| Conclusion|| |
Iranian Muslim CPR survivors reported NDEs similar to those of survivors in Western countries. Some of these experiences are “pleasing experiences along with flying and seeing light,” “transport to the beyond,” “out-of-body experience,” and “recalling the life and memories.” For the Iranian Muslim society in which death is considered taboo, people could benefit from these experiences. Nurses need to be aware of these experiences in Muslims, to provide more effective care.
The authors would like to appreciate all the CPR survivors in this study who shared their valuable experience.
Financial support and sponsorship
Karman University of Medical Sciences
Conflicts of interest
Nothing to declare.
| References|| |
Moody R. Life after life. Random House; 2016.
Blanke O, Faivre N, Dieguez S. Leaving body and life behind: Out-of-body and near-death experience. The neurology of conciousness. Elsevier; 2016. p. 323-47.
Bókkon I, Salari V. Hypothesis about brilliant lights by bioluminescent photons in near death experiences. Med Hypotheses 2012;79:47-9.
Charland-Verville V, Martial C, Cassol H, Laureys S. Near-Death Experiences: Actual Considerations, in Coma and Disorders of Consciousness. Springer; 2018. p. 235-63.
Sleutjes A, Moreira-Almeida A, Greyson B. Almost 40 years investigating near-death experiences: An overview of mainstream scientific journals. J Nerv Ment Dis 2014;202:833-6.
Parnia S. Understanding the cognitive experience of death and the near-death experience. QJM 2017;110:67-9.
Parnia S, Waller DG, Yeates R, Fenwick P. A qualitative and quantitative study of the incidence, features and aetiology of near death experiences in cardiac arrest survivors. Resuscitation 2001;48:149-56.
Khanna S, Greyson B. Daily spiritual experiences before and after near-death experiences. Psychol Relig Spiritual 2014;6:302-6.
Moody RA. The light beyond. Random House; 2005.
McManus D. Heidegger, Authenticity and the Self: Themes From Division Two of Being and Time. Routledge; 2014.
Kharadmand M, Nazarnejad N. Boundary situation in existentialism and Nahj al-Balagha. Afaghe Hekmat 2013;2:51-74.
Van Manen M. Researching lived experience: Human Science for an Action Sensitive Pedagogy. Routledge; 2016.
Lindseth A, Norberg A. A phenomenological hermeneutical method for researching lived experience. Scand J Caring Sci 2004;18:145-53.
Fracasso C, Aleyasin SA, Friedman H, Young MS. Near-death experiences among a sample of Iranian Muslims. J Near Death Exp 2010;29:265-72.
Chandradasa M, Wijesinghe C, Kuruppuarachchi K, Perera M. Near-death experiences in a multi-religious hospital population in Sri Lanka. J Relig Health 2018;57:1599-1605.
Engmann B, Turaeva M. Near-Death Experiences in Central Asia. 2013.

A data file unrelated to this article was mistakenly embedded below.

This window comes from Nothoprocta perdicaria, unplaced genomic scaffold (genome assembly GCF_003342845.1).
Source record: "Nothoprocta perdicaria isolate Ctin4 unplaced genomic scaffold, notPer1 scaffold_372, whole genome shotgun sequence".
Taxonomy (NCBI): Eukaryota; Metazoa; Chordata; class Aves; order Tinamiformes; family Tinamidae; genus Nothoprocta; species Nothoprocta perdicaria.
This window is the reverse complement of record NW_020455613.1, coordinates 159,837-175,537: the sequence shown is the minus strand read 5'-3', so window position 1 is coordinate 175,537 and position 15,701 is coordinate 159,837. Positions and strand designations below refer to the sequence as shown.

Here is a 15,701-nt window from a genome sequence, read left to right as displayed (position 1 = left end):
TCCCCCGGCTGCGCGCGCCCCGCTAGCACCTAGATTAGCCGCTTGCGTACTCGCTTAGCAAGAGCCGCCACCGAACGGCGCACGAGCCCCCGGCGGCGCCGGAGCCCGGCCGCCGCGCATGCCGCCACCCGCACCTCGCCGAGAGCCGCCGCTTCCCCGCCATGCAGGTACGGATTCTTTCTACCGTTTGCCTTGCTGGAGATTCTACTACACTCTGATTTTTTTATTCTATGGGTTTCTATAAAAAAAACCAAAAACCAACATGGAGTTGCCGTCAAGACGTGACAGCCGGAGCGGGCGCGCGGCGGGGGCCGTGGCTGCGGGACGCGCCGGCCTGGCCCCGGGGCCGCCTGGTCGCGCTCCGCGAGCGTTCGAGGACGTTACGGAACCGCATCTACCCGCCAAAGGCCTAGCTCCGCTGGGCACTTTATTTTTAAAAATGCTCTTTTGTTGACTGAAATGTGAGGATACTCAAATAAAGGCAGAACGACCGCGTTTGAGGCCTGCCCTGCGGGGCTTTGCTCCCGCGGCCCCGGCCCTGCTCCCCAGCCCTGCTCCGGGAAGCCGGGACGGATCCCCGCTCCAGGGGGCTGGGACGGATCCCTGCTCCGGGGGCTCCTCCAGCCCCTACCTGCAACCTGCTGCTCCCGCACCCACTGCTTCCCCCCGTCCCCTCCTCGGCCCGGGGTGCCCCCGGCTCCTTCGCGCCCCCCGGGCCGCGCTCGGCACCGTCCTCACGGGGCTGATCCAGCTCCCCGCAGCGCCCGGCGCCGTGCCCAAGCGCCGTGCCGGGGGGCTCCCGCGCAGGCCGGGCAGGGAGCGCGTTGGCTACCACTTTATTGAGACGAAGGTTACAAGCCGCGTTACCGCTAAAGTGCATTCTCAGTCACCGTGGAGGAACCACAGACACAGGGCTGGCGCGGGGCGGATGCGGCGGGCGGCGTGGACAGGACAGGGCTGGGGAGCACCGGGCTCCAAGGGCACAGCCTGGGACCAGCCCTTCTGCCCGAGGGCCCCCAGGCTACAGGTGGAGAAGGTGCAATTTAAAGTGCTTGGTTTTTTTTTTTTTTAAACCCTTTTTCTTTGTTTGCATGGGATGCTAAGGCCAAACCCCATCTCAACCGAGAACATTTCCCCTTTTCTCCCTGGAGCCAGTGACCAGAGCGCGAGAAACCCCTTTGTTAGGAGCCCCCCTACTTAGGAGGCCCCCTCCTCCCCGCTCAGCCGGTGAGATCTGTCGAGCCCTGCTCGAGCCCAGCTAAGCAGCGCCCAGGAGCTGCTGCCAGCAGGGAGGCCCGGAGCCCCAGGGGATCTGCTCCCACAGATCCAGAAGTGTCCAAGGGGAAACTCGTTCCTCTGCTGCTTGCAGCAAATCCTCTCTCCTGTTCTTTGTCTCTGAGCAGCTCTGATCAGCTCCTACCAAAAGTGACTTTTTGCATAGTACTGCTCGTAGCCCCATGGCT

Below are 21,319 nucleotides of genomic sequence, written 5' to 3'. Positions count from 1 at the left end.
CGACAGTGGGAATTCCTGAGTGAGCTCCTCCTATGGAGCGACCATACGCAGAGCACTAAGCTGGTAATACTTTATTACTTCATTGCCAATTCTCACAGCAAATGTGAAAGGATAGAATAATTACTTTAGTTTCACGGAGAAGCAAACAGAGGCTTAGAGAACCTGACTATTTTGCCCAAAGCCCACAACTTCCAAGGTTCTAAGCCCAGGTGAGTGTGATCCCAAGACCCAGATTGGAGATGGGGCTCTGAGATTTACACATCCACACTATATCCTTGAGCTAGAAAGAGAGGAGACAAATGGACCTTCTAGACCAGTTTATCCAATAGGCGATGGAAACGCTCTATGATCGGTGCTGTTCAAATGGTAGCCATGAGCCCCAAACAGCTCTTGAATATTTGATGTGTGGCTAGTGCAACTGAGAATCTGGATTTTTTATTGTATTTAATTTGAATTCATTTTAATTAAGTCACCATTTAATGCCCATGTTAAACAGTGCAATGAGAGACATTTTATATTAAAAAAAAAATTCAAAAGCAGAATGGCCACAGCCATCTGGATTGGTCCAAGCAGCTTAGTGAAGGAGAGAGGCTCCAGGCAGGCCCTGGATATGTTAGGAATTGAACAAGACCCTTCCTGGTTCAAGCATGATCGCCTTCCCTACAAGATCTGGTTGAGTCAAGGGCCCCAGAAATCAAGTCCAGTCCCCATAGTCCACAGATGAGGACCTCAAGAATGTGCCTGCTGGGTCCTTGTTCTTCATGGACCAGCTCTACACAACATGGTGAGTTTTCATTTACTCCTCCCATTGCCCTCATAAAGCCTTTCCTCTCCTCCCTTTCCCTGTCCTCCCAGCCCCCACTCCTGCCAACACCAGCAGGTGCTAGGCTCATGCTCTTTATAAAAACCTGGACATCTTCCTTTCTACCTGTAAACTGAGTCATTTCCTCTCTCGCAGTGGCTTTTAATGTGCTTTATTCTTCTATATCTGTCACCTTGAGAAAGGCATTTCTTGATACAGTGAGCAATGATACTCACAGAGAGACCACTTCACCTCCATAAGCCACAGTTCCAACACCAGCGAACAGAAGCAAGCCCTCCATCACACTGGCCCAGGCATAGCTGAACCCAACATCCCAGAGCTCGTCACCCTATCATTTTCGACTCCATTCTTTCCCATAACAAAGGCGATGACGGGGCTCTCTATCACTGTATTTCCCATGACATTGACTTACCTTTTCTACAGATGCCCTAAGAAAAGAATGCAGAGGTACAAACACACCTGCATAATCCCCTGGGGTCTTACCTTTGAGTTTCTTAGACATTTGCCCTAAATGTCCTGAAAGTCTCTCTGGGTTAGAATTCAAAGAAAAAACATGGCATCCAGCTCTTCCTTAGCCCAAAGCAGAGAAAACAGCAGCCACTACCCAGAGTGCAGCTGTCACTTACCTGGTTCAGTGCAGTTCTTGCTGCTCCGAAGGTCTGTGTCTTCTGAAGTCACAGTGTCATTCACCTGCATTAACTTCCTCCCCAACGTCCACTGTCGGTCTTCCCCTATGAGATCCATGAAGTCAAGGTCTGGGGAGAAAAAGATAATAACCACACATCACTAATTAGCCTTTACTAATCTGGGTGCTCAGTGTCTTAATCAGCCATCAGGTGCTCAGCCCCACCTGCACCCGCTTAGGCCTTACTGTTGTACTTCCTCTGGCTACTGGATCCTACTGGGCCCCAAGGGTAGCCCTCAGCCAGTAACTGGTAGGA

Kreps JI. Guest editorial: The search for muslim near-death experiences. J Near-Death Stud 2009;28:67-86.
Nahm M, Nicolay J. Essential features of eight published muslim near-death experiences: An addendum to Joel Ibrahim Krep's” the search for muslim near-death experiences”. J Near-Death Stud 2010;29:255-63.
Royse D, Badger K. Near-death experiences, posttraumatic growth, and life satisfaction among burn survivors. Soc Work Health Care 2017;56:155-68.
Bagheri SHS, Iranmanesh S, Rayyani M, Dehghan M, Tirgari B, Hosseini SH. Post-traumatic stress and growth among CPR survivors in the southeast of Iran. Int J Adolesc Med Health 2018. doi: 10.1515/ijamh-2017-0138.
Seyed Bagheri SH, Rayyani M, Iranmanesh S, Dehghan M, Tirgari B, Hosseini SH. Growth: A journey from experience to higher perception among Iranian muslim CPR survivors. J Relig Health 2020;59:1024-34.
Haydon G, van der Riet P, Inder K. A systematic review and meta-synthesis of the qualitative literature exploring the experiences and quality of life of survivors of a cardiac arrest. Eur J Cardiovasc Nurs 2017;16:475-83.
D'Aloia T. What is it like to survive near-death? An interpretative phenomenological study of the experience of surviving sudden cardiac arrest. Ph.D thesis from Middlesex University. Psychology Department: London. 2017
Peinkhofer C, Dreier JP, Kondziella D. Semiology and mechanisms of near-death experiences. Curr Neurol Neurosci Rep 2019;19:62.
Forslund A-S, Zingmark K, Jansson J-H, Lundblad D, Söderberg S. Meanings of people's lived experiences of surviving an out-of-hospital cardiac arrest, 1 month after the event. J Cardiovasc Nurs 2014;29:464-71.
Coppock ML. Life Beyond? Scientific Studies Address Near Death Experiences (NDEs). 2015.
Ring K, Valarino EE. Lessons from the light: What we can learn from the near-death experience. Portsmouth: Red Wheel/Weiser; 2006.
Moody RA. Life After Life. Rider; 2001.
Dehghan M, Alavi SH, Iranmanesh S, Khoshab H. Burst out of the dead land by the help of spirituality: A case study of living with blindness and cancer. J Relig Health 2017;56:896-906.